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A visual model of how these relate, inspired by the National Board Architecture for Accomplished Teaching.

Learning is cyclical, and I think you’d have a hard time finding anyone who would argue with that.  But it’s the overlaying cyclicality that makes what educators do every day so tricky.  You see, while learning is cyclical, the cycles tend to overlap upon one other both on a broad and granular scale; either that or the cycles tend to move so quickly from one cycle to the next that it’s really difficult to keep track of where different students are in the cycle, especially when you’ve got a whole bunch of them — all with different needs.

But these cycles can be simplified — and not for the purpose of simplifying the learning process, but instead, these cycles can be simplified for the purpose giving teachers a triangulated framework in which to ground their planning, preparation, and instruction.  Take these two examples, for instance.  Within each of these, you’ll notice all three pieces of this framework:

Macro: Katy is planning an interdisciplinary unit on cell biology.

Over the course of 6 weeks, Katy wants students to identify the parts of a cell and explain how they work together over time.  She also wants her students to be able to identify the main idea of a text (RI.4.2) and explain scientific concepts (RI.4.3) specifically through access to nonfiction text.  In order to determine the success of her students, she will create a series of formative assessments that determine the knowledge her students have ascertained over the course of a few weeks, specifically asking students to identify cell parts and explain their function.  She will also create decontextualized reading assessments that ask her students to identify the main idea of a text, giving them multiple tries over the course of the six weeks.  She will use the assessments to help guide future instruction and instructional groupings.  She will also create guided reading groups based on the results of the assessments.  For the science content, she will use a mixture of videos, informational text, and modeling to help students see how the parts of a cell work together.

Micro: Katy is planning a lesson as a part of her interdisciplinary unit on cell biology.

The objective for her lesson is two-fold: (1) Students will be able to identify the main idea of a 1-2 paragraph text using text features and non-fiction strategies; (2) Students will be able to identify the cell membrane and explain its function.  In order to teach this, Katy has planned an interactive activity.  She will engage students with membrane provocations using plastic bags and water, videos that discuss the importance of the cell membrane, and pictures of cells whose membranes are in tact and broken to help students infer the importance of the membrane.  In guided reading, Katy has been focusing on main idea, specifically in the context of cells, so in order to both assess students’ understanding of cell membranes and main idea, she will create a formative assessment for her cell membrane lesson that requires her students to read a short text about cell membranes (1-2 paragraphs), identify the main idea (RI.4.2), and explain the function of the cell membrane after reading the text (RI.4.3).  She will then use this information to determine how to support students in subsequent lessons.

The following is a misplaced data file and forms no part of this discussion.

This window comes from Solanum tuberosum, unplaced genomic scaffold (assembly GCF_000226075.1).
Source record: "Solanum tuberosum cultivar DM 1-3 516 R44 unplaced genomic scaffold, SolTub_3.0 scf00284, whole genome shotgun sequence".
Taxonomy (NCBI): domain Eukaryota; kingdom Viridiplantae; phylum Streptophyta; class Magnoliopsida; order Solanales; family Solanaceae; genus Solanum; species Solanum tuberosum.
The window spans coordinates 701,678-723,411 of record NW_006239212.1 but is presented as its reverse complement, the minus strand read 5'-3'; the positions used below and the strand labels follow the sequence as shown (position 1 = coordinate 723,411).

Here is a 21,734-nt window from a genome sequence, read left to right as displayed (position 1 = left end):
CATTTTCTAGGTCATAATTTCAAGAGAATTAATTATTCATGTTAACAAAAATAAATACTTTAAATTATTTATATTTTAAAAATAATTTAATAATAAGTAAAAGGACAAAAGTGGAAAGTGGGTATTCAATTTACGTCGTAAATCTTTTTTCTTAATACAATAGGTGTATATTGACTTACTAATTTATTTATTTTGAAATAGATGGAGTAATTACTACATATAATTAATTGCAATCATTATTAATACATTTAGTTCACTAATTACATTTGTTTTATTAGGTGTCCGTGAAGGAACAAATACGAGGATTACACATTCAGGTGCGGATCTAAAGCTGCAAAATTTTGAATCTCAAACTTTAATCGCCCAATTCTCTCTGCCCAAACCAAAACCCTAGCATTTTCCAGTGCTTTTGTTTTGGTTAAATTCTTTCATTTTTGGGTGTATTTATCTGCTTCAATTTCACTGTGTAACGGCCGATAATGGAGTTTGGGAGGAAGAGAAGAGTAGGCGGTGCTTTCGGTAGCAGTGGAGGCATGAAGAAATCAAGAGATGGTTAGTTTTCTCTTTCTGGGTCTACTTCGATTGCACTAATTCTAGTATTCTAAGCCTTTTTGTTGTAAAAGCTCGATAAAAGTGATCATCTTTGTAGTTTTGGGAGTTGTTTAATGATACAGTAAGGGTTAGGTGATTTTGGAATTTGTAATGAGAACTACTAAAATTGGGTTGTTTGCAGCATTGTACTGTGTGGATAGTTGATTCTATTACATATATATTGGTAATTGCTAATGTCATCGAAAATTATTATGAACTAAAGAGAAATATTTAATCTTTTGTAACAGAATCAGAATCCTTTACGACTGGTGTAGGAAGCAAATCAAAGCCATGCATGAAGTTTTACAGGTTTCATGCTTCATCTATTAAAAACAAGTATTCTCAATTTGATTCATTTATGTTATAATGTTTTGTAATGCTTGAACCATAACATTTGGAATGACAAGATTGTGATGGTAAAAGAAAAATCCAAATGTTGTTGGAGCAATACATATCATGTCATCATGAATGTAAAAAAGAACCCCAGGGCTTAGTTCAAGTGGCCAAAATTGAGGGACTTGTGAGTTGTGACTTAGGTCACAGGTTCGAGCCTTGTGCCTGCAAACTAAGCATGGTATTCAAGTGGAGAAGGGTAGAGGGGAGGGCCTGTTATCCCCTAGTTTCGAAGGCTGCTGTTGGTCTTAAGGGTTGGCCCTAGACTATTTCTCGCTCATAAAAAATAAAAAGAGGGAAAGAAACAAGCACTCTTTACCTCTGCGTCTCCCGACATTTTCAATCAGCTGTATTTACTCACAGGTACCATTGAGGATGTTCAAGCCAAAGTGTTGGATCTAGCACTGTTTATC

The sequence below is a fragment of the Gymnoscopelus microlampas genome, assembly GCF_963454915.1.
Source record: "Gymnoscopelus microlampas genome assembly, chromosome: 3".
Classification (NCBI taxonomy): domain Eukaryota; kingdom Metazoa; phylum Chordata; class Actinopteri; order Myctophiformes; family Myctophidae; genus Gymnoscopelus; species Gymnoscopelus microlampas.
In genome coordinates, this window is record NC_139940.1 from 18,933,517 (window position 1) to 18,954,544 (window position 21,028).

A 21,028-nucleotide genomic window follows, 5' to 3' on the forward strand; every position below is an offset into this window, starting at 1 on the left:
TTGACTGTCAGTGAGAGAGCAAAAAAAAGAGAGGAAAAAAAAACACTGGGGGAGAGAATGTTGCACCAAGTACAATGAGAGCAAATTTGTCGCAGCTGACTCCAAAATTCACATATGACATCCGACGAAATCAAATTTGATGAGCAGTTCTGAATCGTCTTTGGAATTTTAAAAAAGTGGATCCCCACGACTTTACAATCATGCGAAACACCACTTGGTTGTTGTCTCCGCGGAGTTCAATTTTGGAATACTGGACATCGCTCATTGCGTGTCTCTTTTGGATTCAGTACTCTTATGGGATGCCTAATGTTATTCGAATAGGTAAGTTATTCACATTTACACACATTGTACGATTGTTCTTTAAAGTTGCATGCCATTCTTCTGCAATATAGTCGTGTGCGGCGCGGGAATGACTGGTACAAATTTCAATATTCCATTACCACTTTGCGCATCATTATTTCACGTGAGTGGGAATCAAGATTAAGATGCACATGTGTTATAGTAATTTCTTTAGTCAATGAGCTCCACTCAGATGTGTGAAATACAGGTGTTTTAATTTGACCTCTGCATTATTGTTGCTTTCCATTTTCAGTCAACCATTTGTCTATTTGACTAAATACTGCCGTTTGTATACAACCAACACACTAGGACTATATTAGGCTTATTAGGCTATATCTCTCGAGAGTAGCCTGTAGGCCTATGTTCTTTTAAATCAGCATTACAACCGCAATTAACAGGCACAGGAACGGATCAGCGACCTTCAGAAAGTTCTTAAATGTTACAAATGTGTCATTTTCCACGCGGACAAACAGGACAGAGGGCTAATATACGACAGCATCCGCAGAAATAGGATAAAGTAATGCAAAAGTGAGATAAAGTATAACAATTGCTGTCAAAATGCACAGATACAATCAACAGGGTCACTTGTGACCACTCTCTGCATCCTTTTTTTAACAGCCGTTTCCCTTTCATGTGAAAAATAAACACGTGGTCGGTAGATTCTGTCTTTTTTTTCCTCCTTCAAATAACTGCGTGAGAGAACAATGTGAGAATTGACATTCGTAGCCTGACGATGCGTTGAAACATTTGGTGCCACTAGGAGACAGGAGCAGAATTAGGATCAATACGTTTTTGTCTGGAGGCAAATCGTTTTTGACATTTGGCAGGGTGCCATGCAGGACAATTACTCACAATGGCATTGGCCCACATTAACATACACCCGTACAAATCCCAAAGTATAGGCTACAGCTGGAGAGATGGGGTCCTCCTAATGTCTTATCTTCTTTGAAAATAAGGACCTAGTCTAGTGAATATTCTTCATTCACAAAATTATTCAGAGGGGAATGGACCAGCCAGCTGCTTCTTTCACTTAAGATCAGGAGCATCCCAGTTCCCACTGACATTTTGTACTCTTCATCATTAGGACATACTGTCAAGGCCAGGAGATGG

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Our brainstorm for Curriculum, Assessment, and Instruction.

Note that in both of these examples, there are three elements: curriculum, assessment, and instruction.  And due to the fact that all of these three elements are present, both the macro-cycles and micro-cycles involved in the planning process are aligned to each other: the macro-levels of curriculum, assessment, and instruction align well with the proportionally smaller micro-levels, creating a well-balanced and supportive learning experience for students.

Also note that, within this loose curricular framework, that there is plenty of room for student choice, for students to ask questions, and for the educator to take the lesson or lesson sequence where she sees fit.  This is, by no means, a rigid lesson plan; instead, it is a strong framework that allows for a triangulation of the three most important components of planning and preparation in the classroom: curriculum, assessment, and instruction.

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